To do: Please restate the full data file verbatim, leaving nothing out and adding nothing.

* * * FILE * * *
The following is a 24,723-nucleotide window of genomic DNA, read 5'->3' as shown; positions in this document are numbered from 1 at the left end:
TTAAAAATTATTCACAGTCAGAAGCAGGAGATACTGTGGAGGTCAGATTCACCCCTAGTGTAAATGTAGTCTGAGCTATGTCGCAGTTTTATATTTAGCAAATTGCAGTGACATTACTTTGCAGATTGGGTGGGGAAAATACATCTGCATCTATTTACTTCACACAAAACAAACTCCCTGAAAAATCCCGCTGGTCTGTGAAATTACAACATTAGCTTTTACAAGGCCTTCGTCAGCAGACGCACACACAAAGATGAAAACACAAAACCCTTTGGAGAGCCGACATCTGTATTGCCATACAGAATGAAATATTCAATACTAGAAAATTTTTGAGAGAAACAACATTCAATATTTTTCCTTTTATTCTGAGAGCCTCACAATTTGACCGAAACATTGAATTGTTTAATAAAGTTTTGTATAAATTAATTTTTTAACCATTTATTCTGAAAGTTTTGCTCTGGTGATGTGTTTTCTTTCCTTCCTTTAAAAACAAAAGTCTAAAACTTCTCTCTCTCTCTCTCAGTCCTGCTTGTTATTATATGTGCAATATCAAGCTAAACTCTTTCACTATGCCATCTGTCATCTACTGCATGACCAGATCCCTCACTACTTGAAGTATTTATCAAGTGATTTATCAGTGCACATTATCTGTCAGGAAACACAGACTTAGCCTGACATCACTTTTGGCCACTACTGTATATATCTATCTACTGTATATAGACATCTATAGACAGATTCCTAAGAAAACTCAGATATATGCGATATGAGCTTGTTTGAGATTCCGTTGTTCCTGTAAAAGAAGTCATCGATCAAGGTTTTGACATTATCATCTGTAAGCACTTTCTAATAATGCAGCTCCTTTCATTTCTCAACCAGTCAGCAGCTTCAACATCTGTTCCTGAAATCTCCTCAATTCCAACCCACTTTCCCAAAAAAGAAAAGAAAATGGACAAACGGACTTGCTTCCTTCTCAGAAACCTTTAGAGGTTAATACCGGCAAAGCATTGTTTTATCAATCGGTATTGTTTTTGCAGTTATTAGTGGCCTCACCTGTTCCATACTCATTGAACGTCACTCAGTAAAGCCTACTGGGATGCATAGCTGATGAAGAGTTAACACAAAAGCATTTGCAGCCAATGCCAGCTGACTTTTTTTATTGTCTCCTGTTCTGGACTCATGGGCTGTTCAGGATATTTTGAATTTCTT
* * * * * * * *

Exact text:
The following is a 24,723-nucleotide window of genomic DNA, read 5'->3' as shown; positions in this document are numbered from 1 at the left end:
TTAAAAATTATTCACAGTCAGAAGCAGGAGATACTGTGGAGGTCAGATTCACCCCTAGTGTAAATGTAGTCTGAGCTATGTCGCAGTTTTATATTTAGCAAATTGCAGTGACATTACTTTGCAGATTGGGTGGGGAAAATACATCTGCATCTATTTACTTCACACAAAACAAACTCCCTGAAAAATCCCGCTGGTCTGTGAAATTACAACATTAGCTTTTACAAGGCCTTCGTCAGCAGACGCACACACAAAGATGAAAACACAAAACCCTTTGGAGAGCCGACATCTGTATTGCCATACAGAATGAAATATTCAATACTAGAAAATTTTTGAGAGAAACAACATTCAATATTTTTCCTTTTATTCTGAGAGCCTCACAATTTGACCGAAACATTGAATTGTTTAATAAAGTTTTGTATAAATTAATTTTTTAACCATTTATTCTGAAAGTTTTGCTCTGGTGATGTGTTTTCTTTCCTTCCTTTAAAAACAAAAGTCTAAAACTTCTCTCTCTCTCTCTCAGTCCTGCTTGTTATTATATGTGCAATATCAAGCTAAACTCTTTCACTATGCCATCTGTCATCTACTGCATGACCAGATCCCTCACTACTTGAAGTATTTATCAAGTGATTTATCAGTGCACATTATCTGTCAGGAAACACAGACTTAGCCTGACATCACTTTTGGCCACTACTGTATATATCTATCTACTGTATATAGACATCTATAGACAGATTCCTAAGAAAACTCAGATATATGCGATATGAGCTTGTTTGAGATTCCGTTGTTCCTGTAAAAGAAGTCATCGATCAAGGTTTTGACATTATCATCTGTAAGCACTTTCTAATAATGCAGCTCCTTTCATTTCTCAACCAGTCAGCAGCTTCAACATCTGTTCCTGAAATCTCCTCAATTCCAACCCACTTTCCCAAAAAAGAAAAGAAAATGGACAAACGGACTTGCTTCCTTCTCAGAAACCTTTAGAGGTTAATACCGGCAAAGCATTGTTTTATCAATCGGTATTGTTTTTGCAGTTATTAGTGGCCTCACCTGTTCCATACTCATTGAACGTCACTCAGTAAAGCCTACTGGGATGCATAGCTGATGAAGAGTTAACACAAAAGCATTTGCAGCCAATGCCAGCTGACTTTTTTTATTGTCTCCTGTTCTGGACTCATGGGCTGTTCAGGATATTTTGAATTTCTT